Home CommentaryStudent Life Drinking from a mason jar is the only way to go

Drinking from a mason jar is the only way to go

by Sara Baron-Goodman November 6, 2012
Drinking from a mason jar is the only way to go

Photo by Leslie Schacter

La Distillerie, with its dark, intimate atmosphere and seemingly endless list of cocktails served up in mason jars, is every bit as unpretentious as it is trendy.

Of the three locations, I opted to quench my thirst at the original one.  With a capacity of approximately 56 people the vibe was cozy yet cool, with a spattering of tall wooden bars and low round tables to congregate at. The bar glittered with bottles of every type of alcohol conceivable and blackboards on each wall offered suggested drinks.

In the corner near the door, one of these such blackboards had Distillerie’s golden rules, from encouraging patrons to pose questions to the barman to discouraging hopeful underage drinkers (but kindly inviting them back to celebrate their 18th birthday.)

Known for its original drinks, the Distillerie menu features everything from your classic mojito, to their twist on a tequila sunrise renamed as the Yariba Yariba, to the old fashioned affectionately dubbed, the Mad Man. The bartenders, or mixologists, can fix you up pretty much anything your heart desires, if somehow you can’t find something to your taste on their extensive menu.

My heart was won, however, when several seconds after taking my seat the server set down a mason jar filled with goldfish crackers in front of me and kept them coming all night.

Distillerie publishes its own magazine, L’Alambic, featuring seasonal specialty drinks as well as their standard cocktail menu. Each season, L’Alambic focuses around a theme, and for this fall it’s burlesque. The stars of the show were concoctions based on Chartreuse, Amarula and whiskey.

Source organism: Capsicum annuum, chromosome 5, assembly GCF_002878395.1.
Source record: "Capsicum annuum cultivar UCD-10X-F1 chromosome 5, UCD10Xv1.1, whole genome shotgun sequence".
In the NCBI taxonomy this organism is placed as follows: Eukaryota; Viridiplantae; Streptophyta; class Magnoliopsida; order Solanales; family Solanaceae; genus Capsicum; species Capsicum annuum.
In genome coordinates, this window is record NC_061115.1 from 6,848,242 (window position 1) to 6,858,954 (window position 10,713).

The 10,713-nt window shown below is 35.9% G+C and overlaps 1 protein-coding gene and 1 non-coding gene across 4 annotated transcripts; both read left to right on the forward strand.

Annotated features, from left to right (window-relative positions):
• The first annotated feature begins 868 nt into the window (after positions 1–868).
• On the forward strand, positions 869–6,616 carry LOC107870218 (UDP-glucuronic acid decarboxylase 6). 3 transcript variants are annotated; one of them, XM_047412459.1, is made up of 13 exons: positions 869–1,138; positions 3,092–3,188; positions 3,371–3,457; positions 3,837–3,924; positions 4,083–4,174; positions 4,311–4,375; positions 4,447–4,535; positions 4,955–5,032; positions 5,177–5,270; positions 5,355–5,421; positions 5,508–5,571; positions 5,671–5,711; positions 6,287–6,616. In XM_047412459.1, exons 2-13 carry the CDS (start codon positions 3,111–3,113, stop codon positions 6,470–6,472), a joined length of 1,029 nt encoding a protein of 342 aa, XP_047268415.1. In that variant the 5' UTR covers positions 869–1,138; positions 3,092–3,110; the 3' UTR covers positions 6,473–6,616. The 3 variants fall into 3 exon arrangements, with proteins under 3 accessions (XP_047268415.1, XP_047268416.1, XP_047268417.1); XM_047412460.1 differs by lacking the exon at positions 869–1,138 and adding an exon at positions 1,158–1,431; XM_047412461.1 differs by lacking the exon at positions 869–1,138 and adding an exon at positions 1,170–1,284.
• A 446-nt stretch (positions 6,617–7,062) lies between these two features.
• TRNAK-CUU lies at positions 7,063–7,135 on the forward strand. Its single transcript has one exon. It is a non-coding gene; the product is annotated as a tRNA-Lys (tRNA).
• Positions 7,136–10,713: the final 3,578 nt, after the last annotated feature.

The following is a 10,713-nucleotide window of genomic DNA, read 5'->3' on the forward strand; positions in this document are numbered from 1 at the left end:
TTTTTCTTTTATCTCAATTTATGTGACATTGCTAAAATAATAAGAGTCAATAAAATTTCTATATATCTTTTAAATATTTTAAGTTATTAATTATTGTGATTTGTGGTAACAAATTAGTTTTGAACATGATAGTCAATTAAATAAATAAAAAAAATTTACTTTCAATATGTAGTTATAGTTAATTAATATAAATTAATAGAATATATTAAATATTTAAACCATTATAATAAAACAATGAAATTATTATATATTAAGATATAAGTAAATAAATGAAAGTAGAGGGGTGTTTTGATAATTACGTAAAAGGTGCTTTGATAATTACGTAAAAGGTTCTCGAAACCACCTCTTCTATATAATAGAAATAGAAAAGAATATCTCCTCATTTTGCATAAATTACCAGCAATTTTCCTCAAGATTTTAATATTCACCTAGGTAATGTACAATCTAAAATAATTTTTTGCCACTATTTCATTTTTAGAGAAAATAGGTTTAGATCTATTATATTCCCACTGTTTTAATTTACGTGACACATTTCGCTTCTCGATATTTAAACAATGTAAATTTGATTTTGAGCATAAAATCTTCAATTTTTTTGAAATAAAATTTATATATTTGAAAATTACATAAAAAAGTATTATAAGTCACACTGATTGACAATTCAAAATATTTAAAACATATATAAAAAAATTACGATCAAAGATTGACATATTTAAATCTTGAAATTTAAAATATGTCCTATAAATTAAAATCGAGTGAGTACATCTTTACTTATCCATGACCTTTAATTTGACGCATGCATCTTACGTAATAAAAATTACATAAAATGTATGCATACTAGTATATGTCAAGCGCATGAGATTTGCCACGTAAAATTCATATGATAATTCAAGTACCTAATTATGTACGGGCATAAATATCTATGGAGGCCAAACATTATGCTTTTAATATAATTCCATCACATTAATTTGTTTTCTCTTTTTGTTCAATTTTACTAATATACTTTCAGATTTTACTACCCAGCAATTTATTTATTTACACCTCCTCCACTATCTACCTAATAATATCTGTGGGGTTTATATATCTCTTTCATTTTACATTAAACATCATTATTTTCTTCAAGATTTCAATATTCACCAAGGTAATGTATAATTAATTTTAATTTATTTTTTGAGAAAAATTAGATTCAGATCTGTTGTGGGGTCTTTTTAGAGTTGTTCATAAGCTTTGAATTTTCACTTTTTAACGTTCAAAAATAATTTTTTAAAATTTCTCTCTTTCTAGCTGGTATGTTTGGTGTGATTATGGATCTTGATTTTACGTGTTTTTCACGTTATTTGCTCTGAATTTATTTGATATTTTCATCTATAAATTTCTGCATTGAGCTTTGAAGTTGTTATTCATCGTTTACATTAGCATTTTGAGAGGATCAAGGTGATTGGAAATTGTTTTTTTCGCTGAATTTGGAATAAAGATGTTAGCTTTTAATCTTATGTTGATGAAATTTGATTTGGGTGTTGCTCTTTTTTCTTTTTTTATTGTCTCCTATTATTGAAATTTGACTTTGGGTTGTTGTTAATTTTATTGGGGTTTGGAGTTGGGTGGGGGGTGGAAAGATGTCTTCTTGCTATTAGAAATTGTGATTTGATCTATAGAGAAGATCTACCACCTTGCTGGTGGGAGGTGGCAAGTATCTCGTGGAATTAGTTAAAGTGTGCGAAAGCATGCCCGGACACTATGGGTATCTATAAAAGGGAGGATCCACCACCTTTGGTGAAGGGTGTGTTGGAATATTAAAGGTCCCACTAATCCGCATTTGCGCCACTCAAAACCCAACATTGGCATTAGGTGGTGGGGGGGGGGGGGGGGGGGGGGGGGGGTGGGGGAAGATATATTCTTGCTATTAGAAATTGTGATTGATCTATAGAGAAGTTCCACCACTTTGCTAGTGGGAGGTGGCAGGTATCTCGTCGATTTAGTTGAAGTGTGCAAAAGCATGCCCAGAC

Photo by Leslie Schacter

I decided to sample the seasonal Winter High Heels, made with Chartreuse, vodka, mint leaves, cranberry juice and apple cider. It was a perfect blend of herbal and sweet, and maybe went down a little too smoothly. For Distillerie’s mixologists bartending is a craft, and they don’t hold back on filling those mason jars with hefty doses of booze.

The service was attentive and it didn’t take long for our drinks to appear after ordering. With that being said, trying to flag down the server for our bill proved to be a little more difficult.

Even at 5 p.m. on a weekday, the place was pleasantly crowded with fellow student-types reaping the benefits of happy hour. Every evening from 5 p.m. to 8 p.m. Distillerie gives its patrons one more reason to slurp back a few of their cocktails: the larger 14oz mason jars are $3 cheaper. Normally the large size jars range from $17 to $19, while the smaller versions are between $8.50 and $10.

Bar-goers gave off an easy-going vibe, with small groups immersed in conversation throughout the modestly sized room. The music, an eclectic mix of early 2000s pop, was just loud enough to drown out the voices of those around you, but not too loud as to inhibit conversation around one’s own table.

The sartorial favorite of Distillerie’s patrons seemed to be plaid shirts and jeans, with the occasional appearance of ripped tights or a floral dress. It’s definitely a casual place, so if you’re looking to get dolled up and wear your most back-breaking heels, go elsewhere. However the atmosphere oozes trendiness, making it a haven for hip twenty-somethings.

La Distillerie is located on 300 Ontario St. E., 2047 Mont-Royal Ave., and 2656 Masson St.

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